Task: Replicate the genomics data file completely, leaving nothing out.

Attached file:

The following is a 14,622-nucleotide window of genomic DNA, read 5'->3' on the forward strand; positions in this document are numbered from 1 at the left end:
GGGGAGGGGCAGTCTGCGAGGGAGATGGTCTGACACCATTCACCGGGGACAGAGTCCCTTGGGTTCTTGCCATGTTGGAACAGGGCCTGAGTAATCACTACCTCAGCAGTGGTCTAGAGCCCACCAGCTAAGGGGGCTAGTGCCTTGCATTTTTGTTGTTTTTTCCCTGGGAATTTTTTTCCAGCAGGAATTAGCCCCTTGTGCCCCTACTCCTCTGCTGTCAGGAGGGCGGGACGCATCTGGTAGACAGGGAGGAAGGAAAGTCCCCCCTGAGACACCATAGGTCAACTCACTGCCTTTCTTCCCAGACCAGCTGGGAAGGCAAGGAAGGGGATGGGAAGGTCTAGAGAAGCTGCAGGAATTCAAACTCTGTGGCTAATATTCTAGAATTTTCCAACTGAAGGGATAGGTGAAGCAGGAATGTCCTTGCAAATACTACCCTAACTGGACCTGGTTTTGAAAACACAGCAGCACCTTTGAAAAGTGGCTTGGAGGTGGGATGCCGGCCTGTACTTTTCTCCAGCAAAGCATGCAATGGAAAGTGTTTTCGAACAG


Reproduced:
The following is a 14,622-nucleotide window of genomic DNA, read 5'->3' on the forward strand; positions in this document are numbered from 1 at the left end:
GGGGAGGGGCAGTCTGCGAGGGAGATGGTCTGACACCATTCACCGGGGACAGAGTCCCTTGGGTTCTTGCCATGTTGGAACAGGGCCTGAGTAATCACTACCTCAGCAGTGGTCTAGAGCCCACCAGCTAAGGGGGCTAGTGCCTTGCATTTTTGTTGTTTTTTCCCTGGGAATTTTTTTCCAGCAGGAATTAGCCCCTTGTGCCCCTACTCCTCTGCTGTCAGGAGGGCGGGACGCATCTGGTAGACAGGGAGGAAGGAAAGTCCCCCCTGAGACACCATAGGTCAACTCACTGCCTTTCTTCCCAGACCAGCTGGGAAGGCAAGGAAGGGGATGGGAAGGTCTAGAGAAGCTGCAGGAATTCAAACTCTGTGGCTAATATTCTAGAATTTTCCAACTGAAGGGATAGGTGAAGCAGGAATGTCCTTGCAAATACTACCCTAACTGGACCTGGTTTTGAAAACACAGCAGCACCTTTGAAAAGTGGCTTGGAGGTGGGATGCCGGCCTGTACTTTTCTCCAGCAAAGCATGCAATGGAAAGTGTTTTCGAACAG